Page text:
"To all my straightedge followers
I used to be straightedge when I was younger, but then stopped in my second year of university (last year). I’ve never been a huge fan of drugs or alcohol and so my consumption of both is infrequent and moderate.
A fellow vegan friend and I were talking about edge politics, and wondering what the value would be in me returning to that lifestyle, or in him taking it up, considering that neither of us live in communities afflicted by alcoholism, and neither of us is an addict.
I felt that being straightedge had more relevance when I was in high school and there was a lot of pressure on kids to drink and smoke. I felt like it was a necessary polemical position to take in resisting social oppression. But now, I no longer feel this pressure, so I wonder to what end my sobriety would serve.
I am keen to hear the thoughts of anyone with an opinion, but I hope the conversation (if I’m lucky enough for one to be generated) can stay respectful.
<3 to everyone”
I’m also vegan, and I neither use alcohol nor drugs of any kind (I don’t even drink coffee, nor tea).
I can’t say that much of anything justifies brain-damage; if I’m going into a malaria-ridden part of the world, and I know that an anti-malarial drug causes brain-damage, I would refuse the drug, and instead risk getting malaria (yes, that’s a choice I had to deal with, at one stage). However, malaria resistance is a real benefit; getting drunk or stoned isn’t.
The unexamined life isn’t worth living. One of the relatively gradual aspects of growing up is separating what’s meaningful in your life from what’s meaningless; for me, all of the distractions of alcohol-use (etc.) fall entirely on the meaningless side of that division. As such, they’re both meaningless and harmful. So, for me, it’s an easy decision.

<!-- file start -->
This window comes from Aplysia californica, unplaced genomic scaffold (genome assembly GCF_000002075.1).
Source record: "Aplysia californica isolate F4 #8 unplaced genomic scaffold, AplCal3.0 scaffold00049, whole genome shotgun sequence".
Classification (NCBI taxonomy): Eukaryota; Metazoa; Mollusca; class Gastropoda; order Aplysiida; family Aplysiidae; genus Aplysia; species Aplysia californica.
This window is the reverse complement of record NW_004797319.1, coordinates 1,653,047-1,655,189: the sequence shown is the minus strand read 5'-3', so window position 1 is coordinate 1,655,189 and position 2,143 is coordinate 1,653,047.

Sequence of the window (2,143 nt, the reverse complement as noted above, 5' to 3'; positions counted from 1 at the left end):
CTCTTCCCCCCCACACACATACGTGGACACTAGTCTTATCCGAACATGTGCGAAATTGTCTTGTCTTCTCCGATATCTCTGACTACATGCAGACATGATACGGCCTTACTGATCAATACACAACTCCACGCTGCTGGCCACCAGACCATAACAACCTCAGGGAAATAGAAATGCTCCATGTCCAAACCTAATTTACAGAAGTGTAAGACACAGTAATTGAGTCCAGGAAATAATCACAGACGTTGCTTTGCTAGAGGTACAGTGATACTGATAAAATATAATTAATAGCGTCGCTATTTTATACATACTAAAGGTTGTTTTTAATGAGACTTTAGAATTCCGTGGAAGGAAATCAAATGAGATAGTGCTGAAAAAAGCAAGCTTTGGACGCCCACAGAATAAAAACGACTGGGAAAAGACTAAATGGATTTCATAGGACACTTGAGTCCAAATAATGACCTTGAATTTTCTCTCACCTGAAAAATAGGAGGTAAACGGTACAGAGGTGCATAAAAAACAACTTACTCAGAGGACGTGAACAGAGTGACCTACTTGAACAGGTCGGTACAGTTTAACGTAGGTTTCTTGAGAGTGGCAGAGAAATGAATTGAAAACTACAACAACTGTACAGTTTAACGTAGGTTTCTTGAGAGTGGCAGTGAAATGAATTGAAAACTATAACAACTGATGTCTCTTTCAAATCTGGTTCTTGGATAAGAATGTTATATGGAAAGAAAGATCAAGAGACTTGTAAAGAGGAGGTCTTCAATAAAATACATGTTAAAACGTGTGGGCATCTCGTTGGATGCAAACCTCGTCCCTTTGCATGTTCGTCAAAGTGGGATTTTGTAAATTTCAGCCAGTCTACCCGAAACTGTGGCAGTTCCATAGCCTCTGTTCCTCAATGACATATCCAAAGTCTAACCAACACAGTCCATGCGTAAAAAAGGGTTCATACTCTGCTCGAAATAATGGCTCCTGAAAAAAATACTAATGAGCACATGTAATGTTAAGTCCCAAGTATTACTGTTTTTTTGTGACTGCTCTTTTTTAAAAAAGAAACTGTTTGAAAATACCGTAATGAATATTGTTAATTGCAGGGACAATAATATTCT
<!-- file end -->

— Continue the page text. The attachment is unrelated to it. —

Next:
A lot of people have already put too many years into drugs and alcohol, so that quitting entails that they (suddenly) won’t have any friends. It isn’t just that they won’t have anyone to sing Karaoke with: they’ve never built up the confidence to do normal things (like singing Karaoke) while sober.
That’s a struggle. However, if you look at the process and the end-product, it’s much more of a worthwhile struggle than the other path.
- Almost any post using the phrase “The unexamined life is not worth living” deserves a reblog.
- I’ve given a lot of thought regarding the value of potentially “mindless” entertainment, such as drugs, video games, television, etc.
I never bothered much with drugs—my unhealthy obsession was video games. As a teenager, I’d spend a good 20-40 hours a week watching television, playing videogames, etc. Even as an adult, I’ve had month-long stretches of loosing 20-30 hours a week on games, internet, and television. I wonder how much of that time was wasted absorbing the stories of others, when I could have been living my own.
What role should entertainment play in our lives?
When you think of it, base pleasures are fleeting, contributing nothing to a more fulfilled life. But there are forms of entertainment that do more than merely give momentary pleasure. There are ways to be happy in the moment, AND add lasting value to your life.
Chatting with friends brings happiness while reinforcing social ties. Watching or reading intellectually-challenging material provides entertainment while expanding one’s mind. So does a challenging hobby, or traveling to do new things. That’s why even amidst the diffculties of college, I set aside time for traveling, and studying botany.
Using this same metric of fleeting vs fulfilling to decide what worthwhile entertainment is, it’s clear that most recreational drug use just isn’t helpful. It exchanges money, long-term health, and current mindfulness for momentary pleasure. I’ve seen too many people do that with large chunks of their lives.